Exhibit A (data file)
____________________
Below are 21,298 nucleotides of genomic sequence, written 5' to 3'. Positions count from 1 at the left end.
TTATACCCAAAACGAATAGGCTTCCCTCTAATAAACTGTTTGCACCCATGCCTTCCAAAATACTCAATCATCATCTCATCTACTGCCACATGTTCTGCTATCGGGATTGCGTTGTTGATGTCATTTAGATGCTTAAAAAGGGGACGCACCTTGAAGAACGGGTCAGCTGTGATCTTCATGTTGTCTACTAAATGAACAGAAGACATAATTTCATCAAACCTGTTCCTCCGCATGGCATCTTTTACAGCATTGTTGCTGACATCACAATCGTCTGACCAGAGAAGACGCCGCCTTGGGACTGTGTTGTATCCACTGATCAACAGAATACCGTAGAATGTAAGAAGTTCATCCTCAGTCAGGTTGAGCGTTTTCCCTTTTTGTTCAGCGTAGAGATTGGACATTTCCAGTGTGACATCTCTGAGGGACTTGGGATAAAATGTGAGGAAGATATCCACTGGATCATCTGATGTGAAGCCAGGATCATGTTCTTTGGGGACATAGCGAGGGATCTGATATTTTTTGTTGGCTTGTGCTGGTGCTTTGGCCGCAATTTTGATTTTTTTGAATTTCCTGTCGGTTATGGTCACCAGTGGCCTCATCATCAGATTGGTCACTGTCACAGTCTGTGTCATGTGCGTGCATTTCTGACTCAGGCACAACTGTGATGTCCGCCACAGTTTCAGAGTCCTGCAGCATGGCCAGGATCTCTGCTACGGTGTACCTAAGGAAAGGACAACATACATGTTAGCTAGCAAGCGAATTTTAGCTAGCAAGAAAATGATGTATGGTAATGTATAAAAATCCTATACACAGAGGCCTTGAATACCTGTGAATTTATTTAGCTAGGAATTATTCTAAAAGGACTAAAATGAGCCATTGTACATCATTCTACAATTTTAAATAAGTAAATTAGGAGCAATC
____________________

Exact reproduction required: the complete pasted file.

Below are 21,298 nucleotides of genomic sequence, written 5' to 3'. Positions count from 1 at the left end.
TTATACCCAAAACGAATAGGCTTCCCTCTAATAAACTGTTTGCACCCATGCCTTCCAAAATACTCAATCATCATCTCATCTACTGCCACATGTTCTGCTATCGGGATTGCGTTGTTGATGTCATTTAGATGCTTAAAAAGGGGACGCACCTTGAAGAACGGGTCAGCTGTGATCTTCATGTTGTCTACTAAATGAACAGAAGACATAATTTCATCAAACCTGTTCCTCCGCATGGCATCTTTTACAGCATTGTTGCTGACATCACAATCGTCTGACCAGAGAAGACGCCGCCTTGGGACTGTGTTGTATCCACTGATCAACAGAATACCGTAGAATGTAAGAAGTTCATCCTCAGTCAGGTTGAGCGTTTTCCCTTTTTGTTCAGCGTAGAGATTGGACATTTCCAGTGTGACATCTCTGAGGGACTTGGGATAAAATGTGAGGAAGATATCCACTGGATCATCTGATGTGAAGCCAGGATCATGTTCTTTGGGGACATAGCGAGGGATCTGATATTTTTTGTTGGCTTGTGCTGGTGCTTTGGCCGCAATTTTGATTTTTTTGAATTTCCTGTCGGTTATGGTCACCAGTGGCCTCATCATCAGATTGGTCACTGTCACAGTCTGTGTCATGTGCGTGCATTTCTGACTCAGGCACAACTGTGATGTCCGCCACAGTTTCAGAGTCCTGCAGCATGGCCAGGATCTCTGCTACGGTGTACCTAAGGAAAGGACAACATACATGTTAGCTAGCAAGCGAATTTTAGCTAGCAAGAAAATGATGTATGGTAATGTATAAAAATCCTATACACAGAGGCCTTGAATACCTGTGAATTTATTTAGCTAGGAATTATTCTAAAAGGACTAAAATGAGCCATTGTACATCATTCTACAATTTTAAATAAGTAAATTAGGAGCAATC